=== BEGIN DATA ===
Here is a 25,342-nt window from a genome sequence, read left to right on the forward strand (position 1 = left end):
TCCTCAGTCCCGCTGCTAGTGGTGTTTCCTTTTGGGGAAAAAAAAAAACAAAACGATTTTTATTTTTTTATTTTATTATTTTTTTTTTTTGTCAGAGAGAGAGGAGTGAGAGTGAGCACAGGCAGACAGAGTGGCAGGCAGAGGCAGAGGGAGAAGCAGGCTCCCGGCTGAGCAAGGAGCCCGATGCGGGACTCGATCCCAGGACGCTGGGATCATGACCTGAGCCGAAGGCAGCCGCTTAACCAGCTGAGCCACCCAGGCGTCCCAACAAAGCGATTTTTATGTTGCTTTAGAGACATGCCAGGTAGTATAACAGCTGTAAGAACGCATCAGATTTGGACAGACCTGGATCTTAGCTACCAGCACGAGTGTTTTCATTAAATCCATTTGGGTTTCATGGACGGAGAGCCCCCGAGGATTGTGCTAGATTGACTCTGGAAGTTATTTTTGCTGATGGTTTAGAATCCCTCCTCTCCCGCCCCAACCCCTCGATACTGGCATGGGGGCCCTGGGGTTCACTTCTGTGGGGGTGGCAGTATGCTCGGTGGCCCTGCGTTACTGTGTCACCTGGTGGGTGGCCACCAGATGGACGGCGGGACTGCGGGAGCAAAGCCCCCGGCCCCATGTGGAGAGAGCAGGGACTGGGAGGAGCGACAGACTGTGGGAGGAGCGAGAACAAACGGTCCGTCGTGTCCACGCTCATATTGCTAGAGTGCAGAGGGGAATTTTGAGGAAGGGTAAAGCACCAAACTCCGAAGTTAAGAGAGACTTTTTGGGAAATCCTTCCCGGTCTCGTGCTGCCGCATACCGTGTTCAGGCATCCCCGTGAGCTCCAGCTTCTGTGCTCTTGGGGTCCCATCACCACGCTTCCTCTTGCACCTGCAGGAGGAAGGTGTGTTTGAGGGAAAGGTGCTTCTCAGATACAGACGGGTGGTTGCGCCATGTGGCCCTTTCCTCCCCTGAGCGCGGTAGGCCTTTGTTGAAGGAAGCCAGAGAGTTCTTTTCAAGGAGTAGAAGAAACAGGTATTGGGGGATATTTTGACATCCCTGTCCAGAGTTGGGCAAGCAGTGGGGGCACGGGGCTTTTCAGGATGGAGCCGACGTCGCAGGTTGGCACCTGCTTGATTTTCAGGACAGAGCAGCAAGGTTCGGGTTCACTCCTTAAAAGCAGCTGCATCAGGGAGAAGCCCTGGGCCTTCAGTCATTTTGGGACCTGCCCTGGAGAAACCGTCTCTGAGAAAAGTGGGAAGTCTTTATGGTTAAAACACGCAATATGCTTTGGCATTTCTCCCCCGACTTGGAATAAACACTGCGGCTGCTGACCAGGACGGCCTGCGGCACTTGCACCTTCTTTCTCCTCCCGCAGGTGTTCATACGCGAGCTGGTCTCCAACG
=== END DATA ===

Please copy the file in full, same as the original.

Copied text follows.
Here is a 25,342-nt window from a genome sequence, read left to right on the forward strand (position 1 = left end):
TCCTCAGTCCCGCTGCTAGTGGTGTTTCCTTTTGGGGAAAAAAAAAAACAAAACGATTTTTATTTTTTTATTTTATTATTTTTTTTTTTTGTCAGAGAGAGAGGAGTGAGAGTGAGCACAGGCAGACAGAGTGGCAGGCAGAGGCAGAGGGAGAAGCAGGCTCCCGGCTGAGCAAGGAGCCCGATGCGGGACTCGATCCCAGGACGCTGGGATCATGACCTGAGCCGAAGGCAGCCGCTTAACCAGCTGAGCCACCCAGGCGTCCCAACAAAGCGATTTTTATGTTGCTTTAGAGACATGCCAGGTAGTATAACAGCTGTAAGAACGCATCAGATTTGGACAGACCTGGATCTTAGCTACCAGCACGAGTGTTTTCATTAAATCCATTTGGGTTTCATGGACGGAGAGCCCCCGAGGATTGTGCTAGATTGACTCTGGAAGTTATTTTTGCTGATGGTTTAGAATCCCTCCTCTCCCGCCCCAACCCCTCGATACTGGCATGGGGGCCCTGGGGTTCACTTCTGTGGGGGTGGCAGTATGCTCGGTGGCCCTGCGTTACTGTGTCACCTGGTGGGTGGCCACCAGATGGACGGCGGGACTGCGGGAGCAAAGCCCCCGGCCCCATGTGGAGAGAGCAGGGACTGGGAGGAGCGACAGACTGTGGGAGGAGCGAGAACAAACGGTCCGTCGTGTCCACGCTCATATTGCTAGAGTGCAGAGGGGAATTTTGAGGAAGGGTAAAGCACCAAACTCCGAAGTTAAGAGAGACTTTTTGGGAAATCCTTCCCGGTCTCGTGCTGCCGCATACCGTGTTCAGGCATCCCCGTGAGCTCCAGCTTCTGTGCTCTTGGGGTCCCATCACCACGCTTCCTCTTGCACCTGCAGGAGGAAGGTGTGTTTGAGGGAAAGGTGCTTCTCAGATACAGACGGGTGGTTGCGCCATGTGGCCCTTTCCTCCCCTGAGCGCGGTAGGCCTTTGTTGAAGGAAGCCAGAGAGTTCTTTTCAAGGAGTAGAAGAAACAGGTATTGGGGGATATTTTGACATCCCTGTCCAGAGTTGGGCAAGCAGTGGGGGCACGGGGCTTTTCAGGATGGAGCCGACGTCGCAGGTTGGCACCTGCTTGATTTTCAGGACAGAGCAGCAAGGTTCGGGTTCACTCCTTAAAAGCAGCTGCATCAGGGAGAAGCCCTGGGCCTTCAGTCATTTTGGGACCTGCCCTGGAGAAACCGTCTCTGAGAAAAGTGGGAAGTCTTTATGGTTAAAACACGCAATATGCTTTGGCATTTCTCCCCCGACTTGGAATAAACACTGCGGCTGCTGACCAGGACGGCCTGCGGCACTTGCACCTTCTTTCTCCTCCCGCAGGTGTTCATACGCGAGCTGGTCTCCAACG